Every Minnesota football fan who watched the Gophers play Ohio State on the Gophers’ opening day collectively cringed when star running back and team captain Mohamed Ibrahim went down with an injury in the third quarter, unable to continue in the game and now the season (and quite possibly his college career).
Head coach PJ Fleck confirmed the following Monday that Ibrahim would indeed miss the entire 2021 collegiate season after having lower-leg surgery, a worst-case scenario for both the Heisman candidate and the football program as a whole. But it’s not all doom and gloom for the team, as Fleck insinuated in his press conference to announce the injury.
“It’s football. You can’t control the injuries when you get onto the field and you’re playing in games,” said Fleck. “He’s got a smile on his face: ‘I’m going to be just fine.’”
Thankfully Ibrahim is on the road to full recovery according to Fleck, with a timetable of 4-6 months recovery on the horizon for the senior. He could be back for a sixth season next year if he decides to take a medical redshirt, although with his NFL stock at an all-time high Ibrahim quite possibly could be gone after this year. Either way, Fleck has started to look into his bag of running backs to fill the snaps that Ibrahim used to take, so we’re going to do the same and highlight the strengths and weaknesses of each of the Gophers’ current running backs.
At least for now, Potts seems to be the workhorse running back that will take a majority of the carries for the Gophers, much like Ibrahim used to. He had 34 carries against Miami (OH) a week after the Ohio State game, which was out of 43 total carries from all backs. With these he averaged just over five yards per carry, totaling 178 yards and also cashed in two touchdowns. He’s a similar size to Ibrahim (5’11 & 210 lbs.) and runs in a similar east-west style so I think that Potts fits what Fleck wants to see from his RB1. After watching a full game of Potts as the starter, he definitely gives flashes of Ibrahim and I assume he will continue to get this amount of touches for the coming games as long as he keeps shining.
If Potts is the east-west running back, sophomore Cam Wiley is our north-south running back. He offers more size than Potts and carries his weight well by trucking tacklers, but we still have yet to see much from him. So far in two games this season, Wiley only has six carries for four yards all gained against Ohio State. In fact, he only had 40 carries going into this season in a whole two years for 211 yards and one touchdown so he simply hasn’t seen much time but that is bound to change this season as he is now the assumed RB2 behind Potts. He averaged a great 6.2 yards per carry (YPC) last season in minimal time. With the Gopher offensive line positioned as one of the best in the nation, Wiley has all the tools around him, he just has to take advantage of this opportunity.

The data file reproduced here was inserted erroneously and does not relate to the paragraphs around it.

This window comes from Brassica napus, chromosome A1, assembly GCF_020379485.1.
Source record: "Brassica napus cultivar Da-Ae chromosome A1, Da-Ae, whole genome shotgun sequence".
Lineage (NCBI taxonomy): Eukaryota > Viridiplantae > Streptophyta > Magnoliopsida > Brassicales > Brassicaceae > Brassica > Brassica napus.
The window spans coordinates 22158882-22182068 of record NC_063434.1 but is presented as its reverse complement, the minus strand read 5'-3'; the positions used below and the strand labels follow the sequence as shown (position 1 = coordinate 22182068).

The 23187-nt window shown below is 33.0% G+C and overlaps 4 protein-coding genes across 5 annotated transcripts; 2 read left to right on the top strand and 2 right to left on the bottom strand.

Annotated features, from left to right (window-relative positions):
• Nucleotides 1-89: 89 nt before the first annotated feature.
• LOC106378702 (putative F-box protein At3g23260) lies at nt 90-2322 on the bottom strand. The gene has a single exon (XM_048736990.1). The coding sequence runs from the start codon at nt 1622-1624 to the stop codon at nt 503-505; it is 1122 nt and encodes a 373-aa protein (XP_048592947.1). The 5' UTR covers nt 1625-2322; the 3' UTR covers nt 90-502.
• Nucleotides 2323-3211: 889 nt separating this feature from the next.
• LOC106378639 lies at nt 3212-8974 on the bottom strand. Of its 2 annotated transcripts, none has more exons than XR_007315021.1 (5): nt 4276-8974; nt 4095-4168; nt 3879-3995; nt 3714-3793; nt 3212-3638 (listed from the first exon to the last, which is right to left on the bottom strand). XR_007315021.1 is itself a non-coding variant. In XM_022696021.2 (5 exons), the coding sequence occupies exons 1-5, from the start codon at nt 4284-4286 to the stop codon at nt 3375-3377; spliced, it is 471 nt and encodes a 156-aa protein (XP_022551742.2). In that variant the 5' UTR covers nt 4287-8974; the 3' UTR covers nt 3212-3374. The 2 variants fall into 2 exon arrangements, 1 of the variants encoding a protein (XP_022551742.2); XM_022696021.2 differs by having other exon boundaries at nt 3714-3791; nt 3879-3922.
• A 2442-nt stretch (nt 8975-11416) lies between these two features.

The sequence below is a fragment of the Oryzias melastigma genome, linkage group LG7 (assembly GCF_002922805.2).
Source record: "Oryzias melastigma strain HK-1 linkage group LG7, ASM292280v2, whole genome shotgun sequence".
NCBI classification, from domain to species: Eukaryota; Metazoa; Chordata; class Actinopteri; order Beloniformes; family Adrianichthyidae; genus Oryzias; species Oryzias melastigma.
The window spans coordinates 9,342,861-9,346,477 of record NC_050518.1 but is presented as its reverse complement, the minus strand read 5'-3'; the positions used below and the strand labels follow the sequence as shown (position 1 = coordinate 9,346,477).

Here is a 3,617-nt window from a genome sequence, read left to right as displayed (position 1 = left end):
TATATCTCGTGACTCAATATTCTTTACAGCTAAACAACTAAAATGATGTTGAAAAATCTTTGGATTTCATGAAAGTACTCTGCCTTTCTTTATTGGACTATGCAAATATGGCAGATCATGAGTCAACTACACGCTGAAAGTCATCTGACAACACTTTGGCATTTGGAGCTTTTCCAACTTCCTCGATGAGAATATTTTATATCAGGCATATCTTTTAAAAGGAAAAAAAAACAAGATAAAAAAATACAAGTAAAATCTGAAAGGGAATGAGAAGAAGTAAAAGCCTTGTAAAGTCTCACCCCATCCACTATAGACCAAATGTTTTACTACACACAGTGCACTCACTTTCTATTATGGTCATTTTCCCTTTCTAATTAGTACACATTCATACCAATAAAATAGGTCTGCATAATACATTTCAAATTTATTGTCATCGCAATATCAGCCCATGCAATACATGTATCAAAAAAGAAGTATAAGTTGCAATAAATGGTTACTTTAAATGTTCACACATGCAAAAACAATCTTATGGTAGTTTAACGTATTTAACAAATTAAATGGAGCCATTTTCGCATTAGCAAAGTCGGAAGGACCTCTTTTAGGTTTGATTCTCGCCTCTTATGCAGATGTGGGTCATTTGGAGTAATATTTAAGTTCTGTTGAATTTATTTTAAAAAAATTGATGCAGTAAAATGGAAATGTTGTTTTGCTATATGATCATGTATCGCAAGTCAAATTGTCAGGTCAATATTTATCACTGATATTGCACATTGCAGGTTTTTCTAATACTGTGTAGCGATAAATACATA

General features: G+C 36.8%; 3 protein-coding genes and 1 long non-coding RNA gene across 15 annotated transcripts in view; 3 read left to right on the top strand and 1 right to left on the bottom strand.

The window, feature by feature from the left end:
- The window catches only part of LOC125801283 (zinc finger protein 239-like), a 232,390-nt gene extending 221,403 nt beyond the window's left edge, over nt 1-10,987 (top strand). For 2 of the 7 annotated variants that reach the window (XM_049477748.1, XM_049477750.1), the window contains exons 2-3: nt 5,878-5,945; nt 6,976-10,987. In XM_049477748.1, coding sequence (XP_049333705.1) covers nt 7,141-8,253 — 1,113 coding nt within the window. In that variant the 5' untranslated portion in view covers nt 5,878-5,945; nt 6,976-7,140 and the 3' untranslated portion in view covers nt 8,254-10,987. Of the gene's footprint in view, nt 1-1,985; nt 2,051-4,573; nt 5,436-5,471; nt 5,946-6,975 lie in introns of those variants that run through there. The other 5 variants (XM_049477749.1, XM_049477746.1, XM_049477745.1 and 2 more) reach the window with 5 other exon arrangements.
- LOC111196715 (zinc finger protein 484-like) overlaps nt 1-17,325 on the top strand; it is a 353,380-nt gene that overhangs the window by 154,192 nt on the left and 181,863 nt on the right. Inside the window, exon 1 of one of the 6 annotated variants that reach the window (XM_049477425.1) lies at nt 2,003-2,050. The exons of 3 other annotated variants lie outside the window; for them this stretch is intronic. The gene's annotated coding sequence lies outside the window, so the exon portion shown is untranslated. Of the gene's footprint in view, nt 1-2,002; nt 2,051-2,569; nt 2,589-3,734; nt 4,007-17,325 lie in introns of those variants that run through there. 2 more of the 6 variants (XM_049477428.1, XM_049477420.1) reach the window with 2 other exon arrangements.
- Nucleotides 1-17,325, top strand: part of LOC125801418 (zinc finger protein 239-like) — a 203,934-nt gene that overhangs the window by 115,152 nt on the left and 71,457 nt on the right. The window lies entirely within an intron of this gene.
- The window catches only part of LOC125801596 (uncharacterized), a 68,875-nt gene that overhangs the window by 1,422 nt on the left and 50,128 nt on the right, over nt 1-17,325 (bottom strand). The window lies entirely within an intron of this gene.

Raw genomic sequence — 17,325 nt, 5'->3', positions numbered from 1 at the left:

Bryce Williams has been a fairly forgotten man in the running back conversation since his freshman year when he rushed for over 500 yards. Now in year four, he’s only gotten 25 carries in the last three seasons combined. That’s 92 fewer carries than he got in his freshman year alone. He only has three carries so far this year but he did score a touchdown against Ohio State on his lone touch of the game. Some see Williams as somewhat of a power back like Wiley, and he has had most of his recent touches on the goal-line. He could potentially see more touches with the absence of Ibrahim although he only got two attempts against Miami (OH), so it could be awhile before we see much from Williams.
The four-star freshman running back, Bucky Irving, has not had a carry yet in a Gophers uniform but he has already made his presence known on special teams. In the game against Miami (OH), he had two kick returns for a total of 64 yards including a 41-yard return. On that return, Irving showed speed that I have not seen from many of the other running backs on the roster and it got me extremely excited about his future when he starts getting reps on offense. His type of game fits the mold of a PJ Fleck RB1 and his shiftiness was a real danger on his kick returns, so once he gets behind the elite offensive line he will surely flourish. Watch out for Bucky this year because even if he is inexperienced, he arguably has the talent to be our next best thing.